SCHRIEVER AIR FORCE BASE, Colo. -- On 5 July 1983, shortly after midnight, Shane Patrick Richie and John Eric Lockhart broke into the Super City Sporting Goods store in Burton, Michigan. As Officer Terry Lee Thompson responded to the disturbance, Shane shot him multiple times, killing him almost instantly. This police officer murder rocked the small Burton community, bordering Flint, Michigan, to the core… a city known for its high murder rate.
However, back then police officers, even in Flint, were not targeted as they are today. In this case, an outraged community demanded a teenager, barely 17, and his partner, just shy of 17, be held accountable in the adult criminal justice system for murdering a veteran, a hero.
Thompson was married, and only 32 years old. He was a U.S. Marine Corp veteran with eight years on the police force. He was remembered by family and friends as a 6’5” tall gentle giant who would give all of himself to help others.
Officer Thompson’s End of Watch occurred just a few hours after the 1983 Fourth of July fireworks silenced; however, his sacrifice, like so many other police officers and military heroes, continues to positively impact the lives of the young and the old to this day.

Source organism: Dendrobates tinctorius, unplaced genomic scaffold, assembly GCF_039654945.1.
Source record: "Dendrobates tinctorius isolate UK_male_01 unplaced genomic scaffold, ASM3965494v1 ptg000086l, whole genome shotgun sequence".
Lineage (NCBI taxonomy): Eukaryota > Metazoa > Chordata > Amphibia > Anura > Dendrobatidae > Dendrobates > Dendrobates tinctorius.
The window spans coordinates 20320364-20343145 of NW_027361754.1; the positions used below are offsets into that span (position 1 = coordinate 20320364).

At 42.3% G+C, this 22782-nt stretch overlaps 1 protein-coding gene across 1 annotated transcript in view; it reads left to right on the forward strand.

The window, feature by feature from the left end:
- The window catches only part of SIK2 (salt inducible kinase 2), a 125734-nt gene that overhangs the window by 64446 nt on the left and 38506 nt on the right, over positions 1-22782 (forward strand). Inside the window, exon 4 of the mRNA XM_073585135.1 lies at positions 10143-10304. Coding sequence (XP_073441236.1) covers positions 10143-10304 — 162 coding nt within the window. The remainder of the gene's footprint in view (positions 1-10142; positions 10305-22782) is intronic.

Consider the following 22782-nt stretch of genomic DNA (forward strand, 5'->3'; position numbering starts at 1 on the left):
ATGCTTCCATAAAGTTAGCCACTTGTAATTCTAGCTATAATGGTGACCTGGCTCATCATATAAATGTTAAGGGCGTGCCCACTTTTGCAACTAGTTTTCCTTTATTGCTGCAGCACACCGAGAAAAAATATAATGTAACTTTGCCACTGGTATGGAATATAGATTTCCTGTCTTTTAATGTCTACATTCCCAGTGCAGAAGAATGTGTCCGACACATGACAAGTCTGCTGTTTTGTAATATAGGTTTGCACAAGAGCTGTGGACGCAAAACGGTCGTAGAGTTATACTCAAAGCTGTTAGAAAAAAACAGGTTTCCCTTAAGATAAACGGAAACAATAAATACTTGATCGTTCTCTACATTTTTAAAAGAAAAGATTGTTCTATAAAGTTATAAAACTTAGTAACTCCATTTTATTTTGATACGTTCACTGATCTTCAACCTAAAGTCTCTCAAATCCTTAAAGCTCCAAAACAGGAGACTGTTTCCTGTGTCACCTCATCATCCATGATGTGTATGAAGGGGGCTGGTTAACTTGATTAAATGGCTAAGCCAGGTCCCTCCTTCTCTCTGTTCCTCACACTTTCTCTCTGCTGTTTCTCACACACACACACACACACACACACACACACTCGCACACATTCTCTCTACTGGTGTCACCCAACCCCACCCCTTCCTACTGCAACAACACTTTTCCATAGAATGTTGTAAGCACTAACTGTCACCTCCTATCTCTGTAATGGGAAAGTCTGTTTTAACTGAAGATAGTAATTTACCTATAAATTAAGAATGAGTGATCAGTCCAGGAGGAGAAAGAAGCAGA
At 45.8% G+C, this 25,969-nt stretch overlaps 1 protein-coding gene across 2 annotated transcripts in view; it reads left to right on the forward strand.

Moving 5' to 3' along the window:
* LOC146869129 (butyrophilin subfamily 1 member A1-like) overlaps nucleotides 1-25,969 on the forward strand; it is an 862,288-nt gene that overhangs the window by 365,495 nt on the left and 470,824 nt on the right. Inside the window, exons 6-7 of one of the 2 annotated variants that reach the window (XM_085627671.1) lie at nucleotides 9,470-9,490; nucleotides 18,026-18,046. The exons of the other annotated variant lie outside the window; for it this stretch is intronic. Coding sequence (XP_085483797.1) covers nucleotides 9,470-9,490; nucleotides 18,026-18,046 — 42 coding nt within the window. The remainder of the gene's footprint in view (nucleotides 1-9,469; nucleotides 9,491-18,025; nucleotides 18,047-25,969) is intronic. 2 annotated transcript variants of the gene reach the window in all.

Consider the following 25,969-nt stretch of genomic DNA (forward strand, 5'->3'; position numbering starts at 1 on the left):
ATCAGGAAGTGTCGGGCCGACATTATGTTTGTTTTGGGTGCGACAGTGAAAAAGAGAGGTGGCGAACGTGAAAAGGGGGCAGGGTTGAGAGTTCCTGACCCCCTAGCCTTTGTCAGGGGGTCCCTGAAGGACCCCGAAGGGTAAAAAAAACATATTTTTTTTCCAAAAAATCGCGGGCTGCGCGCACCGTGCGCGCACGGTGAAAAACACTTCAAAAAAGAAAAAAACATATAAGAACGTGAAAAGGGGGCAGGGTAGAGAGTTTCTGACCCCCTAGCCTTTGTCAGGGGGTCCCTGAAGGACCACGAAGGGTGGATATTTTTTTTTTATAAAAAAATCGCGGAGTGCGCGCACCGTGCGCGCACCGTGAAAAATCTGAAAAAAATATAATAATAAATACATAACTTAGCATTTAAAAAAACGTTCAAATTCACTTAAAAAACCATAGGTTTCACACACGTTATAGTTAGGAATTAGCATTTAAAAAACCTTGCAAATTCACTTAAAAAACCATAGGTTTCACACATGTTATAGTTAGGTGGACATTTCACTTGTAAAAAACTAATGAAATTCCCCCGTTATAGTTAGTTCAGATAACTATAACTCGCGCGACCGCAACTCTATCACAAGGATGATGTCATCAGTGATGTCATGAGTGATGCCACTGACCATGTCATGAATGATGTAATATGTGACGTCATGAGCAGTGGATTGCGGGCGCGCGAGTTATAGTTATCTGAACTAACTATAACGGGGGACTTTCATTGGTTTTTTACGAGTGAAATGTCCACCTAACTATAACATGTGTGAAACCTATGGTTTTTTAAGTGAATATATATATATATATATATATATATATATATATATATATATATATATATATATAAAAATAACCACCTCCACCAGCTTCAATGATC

My service in the Air Force security forces is directly related to Officer Thompson. When I heard Shane and Eric murdered a police officer in that store … it hit me that I would have been there.
Under different circumstances, I would have been there. I was the youngest of the group, three years younger and malleable at my age, I followed Shane and Eric sometimes without question. We were unsupervised kids from broken homes who spent our time doing delinquent activities, but nothing ever this serious.
Their plan that night was to steal, not murder.
I thank God we moved from that neighborhood a few months prior, or my life would have taken a very different, dark path. I never knew Officer Thompson, but I think of him, and his influence on me constantly. He is a hero.
His death set me on a path of service almost immediately. My goal was to simply become a Michigan State Trooper, and I had planned to use the Air Force security forces experience to achieve that goal.